If you are thinking of hiring an instructor because you are thinking of getting into technical winter mountaineering (Ice climbing etc.) then you will need to be looking for someone who is an MIC (use the above link and filter your search). The WMCI is the highest UK only qualification for mountaineering. Though the WMCI is ultimately a winter mountaineering qualification, anyone who holds the WMCI is also by definition, a ‘summer’ Mountaineering and Climbing Instructor (MCI), Winter Mountain Leader (WML) and Summer Mountain Leader (SML). As such an WMCI may offer mountaineering instruction year-round.

It’s worth pointing out that winter is not defined by the date (or dates) – it is defined by the conditions underfoot and the weather that may be experienced.

The judgment required to teach people winter skills cannot be understated and being an experienced winter climber is very different to being an instructor. All Mountaineering Instructors spend considerable time climbing a large number of routes even before they go on a training course. This is of course after they have time-served as a Mountaineering and Climbing Instructor (MCI).

Mountaineering and Climbing Instructor – MCI (formerly MIA)

www.ami.org.uk

For when it’s not winter, it’s obviously summer and you want some instruction on rock climbing or scrambling (roped or unroped) or even just a guided mountain walk. You can hire a WMCI to do this but there are fewer WMCI’s than MCI’s around and you’re not necessarily getting an inferior experience with an MCI as they have been assessed to the same high standards as each other.

The MCI is the highest UK award for teaching all aspects of ‘summer’ rock climbing and mountaineering. Again, considerable personal experience of multi-pitch rock climbing in a variety of locations and rock types is a pre-requisite before even attending the 9 day training. Further personal climbing experience and teaching climbing skills to others is required once the training is completed before attending the 5 day assessment.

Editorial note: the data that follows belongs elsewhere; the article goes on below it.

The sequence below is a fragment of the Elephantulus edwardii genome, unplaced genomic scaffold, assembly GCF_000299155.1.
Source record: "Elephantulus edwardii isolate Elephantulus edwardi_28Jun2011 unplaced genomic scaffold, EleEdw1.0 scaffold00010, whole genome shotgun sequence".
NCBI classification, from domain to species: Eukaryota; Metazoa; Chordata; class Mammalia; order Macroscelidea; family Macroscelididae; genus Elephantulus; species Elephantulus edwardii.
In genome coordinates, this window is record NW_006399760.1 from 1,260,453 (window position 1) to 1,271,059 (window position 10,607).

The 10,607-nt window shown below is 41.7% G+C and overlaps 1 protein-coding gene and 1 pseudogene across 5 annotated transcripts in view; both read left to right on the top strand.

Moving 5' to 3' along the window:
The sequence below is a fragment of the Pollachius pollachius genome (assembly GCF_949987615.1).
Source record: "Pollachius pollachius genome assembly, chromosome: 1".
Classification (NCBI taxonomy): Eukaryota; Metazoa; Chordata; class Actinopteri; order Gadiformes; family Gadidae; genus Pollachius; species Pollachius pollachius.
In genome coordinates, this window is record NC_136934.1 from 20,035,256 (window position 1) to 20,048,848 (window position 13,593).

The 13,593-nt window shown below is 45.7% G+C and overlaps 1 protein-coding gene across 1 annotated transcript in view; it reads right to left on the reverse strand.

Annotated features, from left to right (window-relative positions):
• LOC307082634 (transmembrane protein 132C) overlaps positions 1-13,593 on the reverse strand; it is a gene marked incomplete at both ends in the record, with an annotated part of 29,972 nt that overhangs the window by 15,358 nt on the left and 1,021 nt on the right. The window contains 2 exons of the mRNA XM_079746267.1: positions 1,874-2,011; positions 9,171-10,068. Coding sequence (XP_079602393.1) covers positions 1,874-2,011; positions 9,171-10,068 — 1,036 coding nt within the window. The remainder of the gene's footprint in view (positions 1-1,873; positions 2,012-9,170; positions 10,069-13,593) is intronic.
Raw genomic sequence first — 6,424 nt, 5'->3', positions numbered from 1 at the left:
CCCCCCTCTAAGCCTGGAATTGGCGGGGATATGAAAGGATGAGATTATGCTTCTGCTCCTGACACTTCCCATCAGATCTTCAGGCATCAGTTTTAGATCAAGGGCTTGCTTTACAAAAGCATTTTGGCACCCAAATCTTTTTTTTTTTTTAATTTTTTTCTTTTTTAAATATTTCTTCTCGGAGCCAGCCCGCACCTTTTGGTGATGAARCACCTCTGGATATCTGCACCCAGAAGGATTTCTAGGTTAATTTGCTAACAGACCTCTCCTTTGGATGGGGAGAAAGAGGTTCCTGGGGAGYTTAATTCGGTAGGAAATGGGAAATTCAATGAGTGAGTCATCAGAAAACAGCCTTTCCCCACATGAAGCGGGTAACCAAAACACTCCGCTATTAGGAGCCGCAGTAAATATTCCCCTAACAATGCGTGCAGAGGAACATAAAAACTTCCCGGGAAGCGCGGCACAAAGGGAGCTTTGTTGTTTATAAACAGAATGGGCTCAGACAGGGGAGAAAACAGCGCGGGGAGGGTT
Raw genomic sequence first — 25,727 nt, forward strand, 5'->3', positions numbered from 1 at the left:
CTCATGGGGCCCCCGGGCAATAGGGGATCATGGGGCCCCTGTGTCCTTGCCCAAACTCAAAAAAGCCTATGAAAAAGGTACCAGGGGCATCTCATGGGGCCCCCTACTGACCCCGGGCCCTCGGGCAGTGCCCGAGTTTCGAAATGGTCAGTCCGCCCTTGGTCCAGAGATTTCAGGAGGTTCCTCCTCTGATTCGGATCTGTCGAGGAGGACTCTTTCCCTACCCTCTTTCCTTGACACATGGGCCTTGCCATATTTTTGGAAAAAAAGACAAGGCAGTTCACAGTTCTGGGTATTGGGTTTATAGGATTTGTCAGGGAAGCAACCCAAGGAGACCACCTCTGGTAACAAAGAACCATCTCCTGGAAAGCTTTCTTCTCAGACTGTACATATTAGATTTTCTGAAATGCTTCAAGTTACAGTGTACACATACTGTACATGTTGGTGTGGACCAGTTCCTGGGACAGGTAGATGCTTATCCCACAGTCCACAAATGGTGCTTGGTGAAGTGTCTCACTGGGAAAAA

International Mountain Leader – IML

http://www.baiml.org/find-an-iml

If you are looking for someone to guide you on international treks and up non-glacial or technical mountains anywhere in the world where a rope is not required then you should ideally be looking for someone operating under the UIMLA carnet i.e. an IML. As mentioned, the planned use of a rope is outwith the scope of what an IML can offer as this is the preserve of the IFMGA Guide (or WMCI/MCI if operating in the UK) but they can offer snow shoeing treks on non-glacial terrain.

Anyone who is an IML has already gained the Summer Mountain Leader award as this is one of the many pre-requisites for attending the training. They may also be the holder any of the other awards too but these are not pre-requisites for this award. The award does not cover the use of axes and crampons either so it’s worth checking what you require before engaging an IML.

Winter Mountain Leader – WML

www.mountain-training.org

If you were thinking of going up to Scotland this winter and fancied walking up one of the many great mountains there, but were unsure about your own abilities to do it safely then you can either hire the services of an WMCI or A Winter Mountain Leader.

The WML is the highest award in the UK for mountain walking in the UK and covers a wide range of services they can offer and they are by default already a Mountain Leader (ML) with considerable experience.

The difference between the remit of an WMCI and WML is vast as  WMLs are not assessed on the use of a rope or placed protection on technical mountaineering mountaineering routes other than in an emergency. They also should not run snow holing expeditions nor instruct specific skills unless it is part of the greater journey as a duty of care. Therefore, it’s important to work out exactly what you want from the day(s) and the limits of your own abilities to determine if those requirements are best served by a WML or someone with an WMCI.